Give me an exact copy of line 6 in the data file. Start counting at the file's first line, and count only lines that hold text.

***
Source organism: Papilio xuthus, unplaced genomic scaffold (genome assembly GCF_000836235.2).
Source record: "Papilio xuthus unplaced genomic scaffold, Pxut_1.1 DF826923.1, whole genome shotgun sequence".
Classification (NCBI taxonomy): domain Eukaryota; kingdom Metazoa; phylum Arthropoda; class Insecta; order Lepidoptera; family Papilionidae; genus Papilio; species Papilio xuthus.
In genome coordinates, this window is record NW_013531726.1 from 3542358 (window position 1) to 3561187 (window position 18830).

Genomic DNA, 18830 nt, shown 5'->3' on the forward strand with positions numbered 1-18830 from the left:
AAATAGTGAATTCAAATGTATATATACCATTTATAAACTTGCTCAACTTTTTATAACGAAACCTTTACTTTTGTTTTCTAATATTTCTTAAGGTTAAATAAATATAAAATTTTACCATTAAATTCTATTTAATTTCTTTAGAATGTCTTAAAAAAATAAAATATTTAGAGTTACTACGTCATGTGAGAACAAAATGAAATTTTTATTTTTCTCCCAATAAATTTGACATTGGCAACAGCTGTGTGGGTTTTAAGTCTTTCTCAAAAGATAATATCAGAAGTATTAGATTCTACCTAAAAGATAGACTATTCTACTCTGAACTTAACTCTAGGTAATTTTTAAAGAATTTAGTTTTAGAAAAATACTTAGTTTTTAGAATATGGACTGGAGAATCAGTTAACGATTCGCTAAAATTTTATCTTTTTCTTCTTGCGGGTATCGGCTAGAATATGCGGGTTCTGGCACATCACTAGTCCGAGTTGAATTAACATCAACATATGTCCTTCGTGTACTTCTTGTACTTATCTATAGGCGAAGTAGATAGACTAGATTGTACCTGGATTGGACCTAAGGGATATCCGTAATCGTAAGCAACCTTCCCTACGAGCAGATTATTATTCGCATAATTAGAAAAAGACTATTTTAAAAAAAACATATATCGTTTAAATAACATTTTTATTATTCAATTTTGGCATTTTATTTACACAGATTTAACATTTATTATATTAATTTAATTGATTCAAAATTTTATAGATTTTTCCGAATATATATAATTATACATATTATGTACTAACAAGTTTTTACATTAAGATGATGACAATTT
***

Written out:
AAATAGTGAATTCAAATGTATATATACCATTTATAAACTTGCTCAACTTTTTATAACGAAACCTTTACTTTTGTTTTCTAATATTTCTTAAGGTTAAATAAATATAAAATTTTACCATTAAATTCTATTTAATTTCTTTAGAATGTCTTAAAAAAATAAAATATTTAGAGTTACTACGTCATGTGAGAACAAAATGAAATTTTTATTTTTCTCCCAATAAATTTGACATTGGCAACAGCTGTGTGGGTTTTAAGTCTTTCTCAAAAGATAATATCAGAAGTATTAGATTCTACCTAAAAGATAGACTATTCTACTCTGAACTTAACTCTAGGTAATTTTTAAAGAATTTAGTTTTAGAAAAATACTTAGTTTTTAGAATATGGACTGGAGAATCAGTTAACGATTCGCTAAAATTTTATCTTTTTCTTCTTGCGGGTATCGGCTAGAATATGCGGGTTCTGGCACATCACTAGTCCGAGTTGAATTAACATCAACATATGTCCTTCGTGTACTTCTTGTACTTATCTATAGGCGAAGTAGATAGACTAGATTGTACCTGGATTGGACCTAAGGGATATCCGTAATCGTAAGCAACCTTCCCTACGAGCAGATTATTATTCGCATAATTAGAAAAAGACTATTTTAAAAAAAACATATATCGTTTAAATAACATTTTTATTATTCAATTTTGGCATTTTATTTACACAGATTTAACATTTATTATATTAATTTAATTGATTCAAAATTTTATAGATTTTTCCGAATATATATAATTATACATATTATGTACTAACAAGTTTTTACATTAAGATGATGACAATTT